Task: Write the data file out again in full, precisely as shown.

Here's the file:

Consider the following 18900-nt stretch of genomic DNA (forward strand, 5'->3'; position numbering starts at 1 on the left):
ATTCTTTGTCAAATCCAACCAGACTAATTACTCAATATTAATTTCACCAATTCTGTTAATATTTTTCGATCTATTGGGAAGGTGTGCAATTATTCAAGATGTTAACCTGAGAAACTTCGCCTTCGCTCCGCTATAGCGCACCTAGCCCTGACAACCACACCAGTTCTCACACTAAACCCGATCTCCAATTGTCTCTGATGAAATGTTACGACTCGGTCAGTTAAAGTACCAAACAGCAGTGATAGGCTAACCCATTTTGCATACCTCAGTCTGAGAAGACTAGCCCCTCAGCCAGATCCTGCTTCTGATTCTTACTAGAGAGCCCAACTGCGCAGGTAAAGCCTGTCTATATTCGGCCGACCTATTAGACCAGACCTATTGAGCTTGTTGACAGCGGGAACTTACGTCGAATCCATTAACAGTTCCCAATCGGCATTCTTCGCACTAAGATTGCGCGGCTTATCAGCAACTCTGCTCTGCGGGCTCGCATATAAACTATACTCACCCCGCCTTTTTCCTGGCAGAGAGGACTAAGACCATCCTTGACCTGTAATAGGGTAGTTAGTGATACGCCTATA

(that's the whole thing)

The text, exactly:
Consider the following 18900-nt stretch of genomic DNA (forward strand, 5'->3'; position numbering starts at 1 on the left):
ATTCTTTGTCAAATCCAACCAGACTAATTACTCAATATTAATTTCACCAATTCTGTTAATATTTTTCGATCTATTGGGAAGGTGTGCAATTATTCAAGATGTTAACCTGAGAAACTTCGCCTTCGCTCCGCTATAGCGCACCTAGCCCTGACAACCACACCAGTTCTCACACTAAACCCGATCTCCAATTGTCTCTGATGAAATGTTACGACTCGGTCAGTTAAAGTACCAAACAGCAGTGATAGGCTAACCCATTTTGCATACCTCAGTCTGAGAAGACTAGCCCCTCAGCCAGATCCTGCTTCTGATTCTTACTAGAGAGCCCAACTGCGCAGGTAAAGCCTGTCTATATTCGGCCGACCTATTAGACCAGACCTATTGAGCTTGTTGACAGCGGGAACTTACGTCGAATCCATTAACAGTTCCCAATCGGCATTCTTCGCACTAAGATTGCGCGGCTTATCAGCAACTCTGCTCTGCGGGCTCGCATATAAACTATACTCACCCCGCCTTTTTCCTGGCAGAGAGGACTAAGACCATCCTTGACCTGTAATAGGGTAGTTAGTGATACGCCTATA